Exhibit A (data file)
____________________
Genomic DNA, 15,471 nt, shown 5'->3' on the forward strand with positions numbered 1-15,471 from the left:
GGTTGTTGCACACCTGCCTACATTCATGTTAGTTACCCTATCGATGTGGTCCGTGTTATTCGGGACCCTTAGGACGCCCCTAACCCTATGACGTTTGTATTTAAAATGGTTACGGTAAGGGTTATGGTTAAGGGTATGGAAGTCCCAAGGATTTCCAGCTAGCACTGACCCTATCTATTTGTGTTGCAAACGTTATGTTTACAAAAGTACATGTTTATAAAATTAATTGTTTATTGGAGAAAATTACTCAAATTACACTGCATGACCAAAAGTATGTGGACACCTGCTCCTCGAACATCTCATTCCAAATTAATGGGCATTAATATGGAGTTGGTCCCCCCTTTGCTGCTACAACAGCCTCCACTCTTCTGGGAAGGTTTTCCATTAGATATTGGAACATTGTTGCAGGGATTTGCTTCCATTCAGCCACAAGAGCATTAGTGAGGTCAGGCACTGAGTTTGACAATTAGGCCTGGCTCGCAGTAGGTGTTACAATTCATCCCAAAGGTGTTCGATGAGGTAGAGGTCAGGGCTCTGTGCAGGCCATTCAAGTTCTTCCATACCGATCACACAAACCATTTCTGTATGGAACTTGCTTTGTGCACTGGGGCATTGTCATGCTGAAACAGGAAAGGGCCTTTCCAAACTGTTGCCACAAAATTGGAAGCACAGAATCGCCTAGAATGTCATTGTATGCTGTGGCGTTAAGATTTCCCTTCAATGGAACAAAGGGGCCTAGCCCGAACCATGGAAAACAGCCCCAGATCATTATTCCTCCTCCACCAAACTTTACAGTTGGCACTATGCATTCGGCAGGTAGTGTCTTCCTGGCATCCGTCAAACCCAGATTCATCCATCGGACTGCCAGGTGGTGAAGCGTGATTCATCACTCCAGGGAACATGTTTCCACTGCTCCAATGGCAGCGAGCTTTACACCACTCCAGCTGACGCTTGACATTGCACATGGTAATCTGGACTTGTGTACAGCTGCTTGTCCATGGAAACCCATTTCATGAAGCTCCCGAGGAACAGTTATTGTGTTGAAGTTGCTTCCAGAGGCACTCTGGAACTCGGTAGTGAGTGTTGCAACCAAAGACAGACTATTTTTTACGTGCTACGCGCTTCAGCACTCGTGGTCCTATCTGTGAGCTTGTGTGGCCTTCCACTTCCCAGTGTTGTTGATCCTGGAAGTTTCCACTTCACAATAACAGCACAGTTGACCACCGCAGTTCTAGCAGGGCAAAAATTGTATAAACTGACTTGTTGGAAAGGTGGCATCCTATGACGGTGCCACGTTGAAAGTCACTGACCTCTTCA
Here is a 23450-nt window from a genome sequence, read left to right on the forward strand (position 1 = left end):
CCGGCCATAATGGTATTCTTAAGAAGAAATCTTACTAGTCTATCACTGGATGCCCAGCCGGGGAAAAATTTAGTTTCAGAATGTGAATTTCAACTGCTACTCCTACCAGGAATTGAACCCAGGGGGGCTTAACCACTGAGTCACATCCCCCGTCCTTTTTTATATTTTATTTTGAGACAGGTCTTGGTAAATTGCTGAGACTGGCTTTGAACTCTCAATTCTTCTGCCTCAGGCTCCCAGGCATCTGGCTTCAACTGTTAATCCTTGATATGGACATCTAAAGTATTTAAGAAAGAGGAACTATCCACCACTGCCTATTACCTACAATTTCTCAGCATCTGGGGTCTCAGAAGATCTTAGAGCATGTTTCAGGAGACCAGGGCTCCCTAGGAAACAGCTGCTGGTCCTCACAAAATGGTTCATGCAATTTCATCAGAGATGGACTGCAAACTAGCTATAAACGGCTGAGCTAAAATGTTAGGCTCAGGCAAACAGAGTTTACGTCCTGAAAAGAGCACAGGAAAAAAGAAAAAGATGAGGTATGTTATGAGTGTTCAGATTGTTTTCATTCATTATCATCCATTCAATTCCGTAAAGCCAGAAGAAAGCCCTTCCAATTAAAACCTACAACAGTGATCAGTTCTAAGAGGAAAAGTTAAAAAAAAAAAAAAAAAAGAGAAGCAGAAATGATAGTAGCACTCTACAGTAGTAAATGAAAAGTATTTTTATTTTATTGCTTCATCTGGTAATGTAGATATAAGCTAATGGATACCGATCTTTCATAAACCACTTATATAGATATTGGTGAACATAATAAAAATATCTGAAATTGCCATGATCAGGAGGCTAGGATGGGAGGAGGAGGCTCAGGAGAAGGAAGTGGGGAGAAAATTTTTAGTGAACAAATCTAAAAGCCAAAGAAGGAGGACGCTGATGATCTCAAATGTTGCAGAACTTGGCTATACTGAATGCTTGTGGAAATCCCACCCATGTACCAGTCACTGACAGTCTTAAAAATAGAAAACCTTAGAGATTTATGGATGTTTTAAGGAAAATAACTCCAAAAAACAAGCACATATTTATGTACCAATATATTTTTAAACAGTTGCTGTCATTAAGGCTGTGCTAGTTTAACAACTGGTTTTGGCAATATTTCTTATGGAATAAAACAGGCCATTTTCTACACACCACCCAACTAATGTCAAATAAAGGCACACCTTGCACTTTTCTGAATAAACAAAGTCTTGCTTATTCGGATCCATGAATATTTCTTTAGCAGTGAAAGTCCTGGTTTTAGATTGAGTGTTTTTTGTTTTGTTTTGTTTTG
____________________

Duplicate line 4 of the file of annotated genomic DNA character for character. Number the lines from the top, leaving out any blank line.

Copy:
CCGGCCATAATGGTATTCTTAAGAAGAAATCTTACTAGTCTATCACTGGATGCCCAGCCGGGGAAAAATTTAGTTTCAGAATGTGAATTTCAACTGCTACTCCTACCAGGAATTGAACCCAGGGGGGCTTAACCACTGAGTCACATCCCCCGTCCTTTTTTATATTTTATTTTGAGACAGGTCTTGGTAAATTGCTGAGACTGGCTTTGAACTCTCAATTCTTCTGCCTCAGGCTCCCAGGCATCTGGCTTCAACTGTTAATCCTTGATATGGACATCTAAAGTATTTAAGAAAGAGGAACTATCCACCACTGCCTATTACCTACAATTTCTCAGCATCTGGGGTCTCAGAAGATCTTAGAGCATGTTTCAGGAGACCAGGGCTCCCTAGGAAACAGCTGCTGGTCCTCACAAAATGGTTCATGCAATTTCATCAGAGATGGACTGCAAACTAGCTATAAACGGCTGAGCTAAAATGTTAGGCTCAGGCAAACAGAGTTTACGTCCTGAAAAGAGCACAGGAAAAAAGAAAAAGATGAGGTATGTTATGAGTGTTCAGATTGTTTTCATTCATTATCATCCATTCAATTCCGTAAAGCCAGAAGAAAGCCCTTCCAATTAAAACCTACAACAGTGATCAGTTCTAAGAGGAAAAGTTAAAAAAAAAAAAAAAAAAGAGAAGCAGAAATGATAGTAGCACTCTACAGTAGTAAATGAAAAGTATTTTTATTTTATTGCTTCATCTGGTAATGTAGATATAAGCTAATGGATACCGATCTTTCATAAACCACTTATATAGATATTGGTGAACATAATAAAAATATCTGAAATTGCCATGATCAGGAGGCTAGGATGGGAGGAGGAGGCTCAGGAGAAGGAAGTGGGGAGAAAATTTTTAGTGAACAAATCTAAAAGCCAAAGAAGGAGGACGCTGATGATCTCAAATGTTGCAGAACTTGGCTATACTGAATGCTTGTGGAAATCCCACCCATGTACCAGTCACTGACAGTCTTAAAAATAGAAAACCTTAGAGATTTATGGATGTTTTAAGGAAAATAACTCCAAAAAACAAGCACATATTTATGTACCAATATATTTTTAAACAGTTGCTGTCATTAAGGCTGTGCTAGTTTAACAACTGGTTTTGGCAATATTTCTTATGGAATAAAACAGGCCATTTTCTACACACCACCCAACTAATGTCAAATAAAGGCACACCTTGCACTTTTCTGAATAAACAAAGTCTTGCTTATTCGGATCCATGAATATTTCTTTAGCAGTGAAAGTCCTGGTTTTAGATTGAGTGTTTTTTGTTTTGTTTTGTTTTG